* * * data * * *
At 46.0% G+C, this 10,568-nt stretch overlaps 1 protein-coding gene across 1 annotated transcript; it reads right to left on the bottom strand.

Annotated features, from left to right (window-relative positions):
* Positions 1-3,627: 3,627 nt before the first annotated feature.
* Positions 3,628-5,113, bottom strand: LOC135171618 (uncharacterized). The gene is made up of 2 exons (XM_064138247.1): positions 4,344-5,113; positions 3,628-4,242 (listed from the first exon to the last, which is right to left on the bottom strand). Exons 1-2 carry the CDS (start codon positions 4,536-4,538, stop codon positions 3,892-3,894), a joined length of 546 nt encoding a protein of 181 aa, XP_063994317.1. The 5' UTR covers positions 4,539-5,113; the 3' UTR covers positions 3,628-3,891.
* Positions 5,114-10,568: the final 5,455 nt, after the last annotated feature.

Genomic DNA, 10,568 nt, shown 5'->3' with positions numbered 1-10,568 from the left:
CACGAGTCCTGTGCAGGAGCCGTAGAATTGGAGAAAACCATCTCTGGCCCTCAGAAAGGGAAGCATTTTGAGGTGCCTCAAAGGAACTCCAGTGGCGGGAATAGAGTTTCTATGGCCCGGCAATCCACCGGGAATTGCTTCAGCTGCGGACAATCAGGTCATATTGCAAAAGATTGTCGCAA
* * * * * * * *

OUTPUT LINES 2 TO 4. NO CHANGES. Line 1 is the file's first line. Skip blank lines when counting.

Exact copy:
Annotated features, from left to right (window-relative positions):
* Positions 1-3,627: 3,627 nt before the first annotated feature.
* Positions 3,628-5,113, bottom strand: LOC135171618 (uncharacterized). The gene is made up of 2 exons (XM_064138247.1): positions 4,344-5,113; positions 3,628-4,242 (listed from the first exon to the last, which is right to left on the bottom strand). Exons 1-2 carry the CDS (start codon positions 4,536-4,538, stop codon positions 3,892-3,894), a joined length of 546 nt encoding a protein of 181 aa, XP_063994317.1. The 5' UTR covers positions 4,539-5,113; the 3' UTR covers positions 3,628-3,891.